The COVID-19 pandemic has been not only causing major social upheaval but disrupting business development and the economy as well.
Nevertheless, since last March, we have seen many developments and new projects involving self-driving vehicles (SDV). Here is an overview.
Distancing made easy thanks to contactless delivery
In mid-April 2020, General Motors’ Cruise SDVs were dispatched to assist two food banks in the delivery of nearly 4,000 meals in eight days in the San Francisco Bay Area. Deliveries were made with two volunteer drivers overseeing the operation of the Level 3 SDVs.
Rob Grant, Vice President of Global Government Affairs at Cruise, commented on the usefulness of SDVs: “What I do see is this pandemic really showing where self-driving vehicles can be of use in the future. That includes in contactless delivery like we’re doing here.”1
Also in California in April, SDVs operated by the start-up Nuro Inc. were made available to transport medical equipment in San Mateo County and Sacramento.
Toyota Pony SDVs were, for their part, used to deliver meals to local shelters in the city of Fremont, California.
Innovation: The first Level 4 driverless vehicle service
In July 2020, Navya Group successfully implemented a Level 4 self-driving vehicles service on a closed site. Launched in partnership with Groupe Keolis, the service has been transporting visitors and athletes on the site of the National Shooting Sports Centre in Châteauroux, France, from the parking lot to the reception area.
This is a great step forward—it is the first trial of a level 4 vehicle, meaning that it is fully automated and does not require a human driver in the vehicle itself to control it should a critical situation occur.
Driverless buses and dedicated lanes in the coming years
In August 2020, the state of Michigan announced that it would take active steps to create dedicated road lanes exclusively for SDVs on a 65 km stretch of highway between Detroit and Ann Arbour.
This initiative will begin with a study to be conducted over the next three years. One of the goals of this ambitious project is to have driverless buses operating in the corridor connecting the University of Michigan and the Detroit Metropolitan Airport in downtown Detroit.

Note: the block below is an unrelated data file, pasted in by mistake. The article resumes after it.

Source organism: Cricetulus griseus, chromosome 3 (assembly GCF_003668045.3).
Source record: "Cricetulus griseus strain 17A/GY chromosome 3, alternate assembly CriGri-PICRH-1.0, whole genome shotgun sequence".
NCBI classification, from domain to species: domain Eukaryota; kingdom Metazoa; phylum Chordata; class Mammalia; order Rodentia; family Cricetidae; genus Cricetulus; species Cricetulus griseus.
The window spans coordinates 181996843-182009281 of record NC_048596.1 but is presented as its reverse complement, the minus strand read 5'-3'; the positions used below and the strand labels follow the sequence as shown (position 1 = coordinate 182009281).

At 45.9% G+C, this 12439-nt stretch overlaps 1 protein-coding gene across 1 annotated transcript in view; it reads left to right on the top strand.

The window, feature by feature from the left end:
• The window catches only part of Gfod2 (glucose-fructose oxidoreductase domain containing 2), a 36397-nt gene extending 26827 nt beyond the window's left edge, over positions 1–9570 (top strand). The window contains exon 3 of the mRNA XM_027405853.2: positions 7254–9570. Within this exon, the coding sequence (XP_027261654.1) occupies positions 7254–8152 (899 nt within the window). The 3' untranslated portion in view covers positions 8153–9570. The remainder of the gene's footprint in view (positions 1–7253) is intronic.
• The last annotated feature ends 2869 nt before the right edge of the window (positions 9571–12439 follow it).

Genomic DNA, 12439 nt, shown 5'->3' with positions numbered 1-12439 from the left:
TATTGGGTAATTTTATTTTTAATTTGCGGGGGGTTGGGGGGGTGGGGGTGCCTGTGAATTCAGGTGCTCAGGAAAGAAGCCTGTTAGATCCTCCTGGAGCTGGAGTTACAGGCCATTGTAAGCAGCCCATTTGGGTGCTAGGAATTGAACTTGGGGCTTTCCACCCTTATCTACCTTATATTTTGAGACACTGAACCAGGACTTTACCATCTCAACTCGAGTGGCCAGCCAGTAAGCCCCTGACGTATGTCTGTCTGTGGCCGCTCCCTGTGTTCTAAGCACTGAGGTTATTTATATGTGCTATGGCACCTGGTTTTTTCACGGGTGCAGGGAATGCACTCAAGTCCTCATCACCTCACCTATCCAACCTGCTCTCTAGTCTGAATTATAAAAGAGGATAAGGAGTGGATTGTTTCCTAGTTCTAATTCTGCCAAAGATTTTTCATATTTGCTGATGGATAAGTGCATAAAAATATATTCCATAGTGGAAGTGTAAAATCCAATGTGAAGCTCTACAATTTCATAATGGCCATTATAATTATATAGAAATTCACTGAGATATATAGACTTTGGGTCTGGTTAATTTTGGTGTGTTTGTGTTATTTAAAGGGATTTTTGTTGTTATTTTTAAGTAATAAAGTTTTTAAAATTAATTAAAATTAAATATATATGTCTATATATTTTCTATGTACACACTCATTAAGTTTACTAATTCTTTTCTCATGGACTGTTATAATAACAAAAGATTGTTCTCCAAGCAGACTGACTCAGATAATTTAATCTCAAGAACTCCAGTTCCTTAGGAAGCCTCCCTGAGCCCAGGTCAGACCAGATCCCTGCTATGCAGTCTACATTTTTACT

In September 2020, the first SDV circuit in Japan was inaugurated at Tokyo’s Haneda Airport. The regular route travels 700 metres through the airport.
A tragedy to remind us that exercising caution is key
On March 18, 2018, in Tempe, Arizona, a pedestrian was killed in a collision with a Volvo SUV operated by an Uber Technologies automated driving system that was being tested.
The vehicle involved in the accident, which was being fine-tuned, corresponded to a Level 3 SDV under SAE International Standard J3016, requiring a human driver to remain alert at all times in order to take control of the vehicle in a critical situation.
The investigation by the National Transportation Safety Board determined that the vehicle’s automated driving system had detected the pedestrian, but was unable to classify her as such and thus predict her path. In addition, video footage of the driver inside the SDV showed that she did not have her eyes on the road at the time of the accident, but rather was looking at her cell phone on the vehicle’s console.
In September 2020, the authorities indicted the driver of the vehicle and charged her with negligent homicide. The driver pleaded not guilty and the pre-trial conference will be held in late October 2020. We will keep you informed of developments in this case.
In all sectors of the economy, including the transportation industry and more specifically the self-driving vehicles industry, projects have been put on hold because of the ongoing COVID-19 pandemic.
Nevertheless, many projects that have been introduced, such as contactless delivery projects, are now more important than ever.
Apart from the Navya Group project, which involves Level 4 vehicles, all the initiatives mentioned concern Level 3 vehicles. These vehicles, which are allowed on Quebec roads, must always have a human driver present. The recent charges against the inattentive driver in Arizona serve as a reminder to all drivers of Level 3 SDVs that regardless of the context of an accident, they may be held liable.
The implementation of SDVs around the world is slow, but steadily gaining ground. A number of projects will soon be rolled out, including in Quebec. As such initiatives grow in number, SDVs will become more socially acceptable, and seeing these vehicles as something normal on our roads is right around the corner.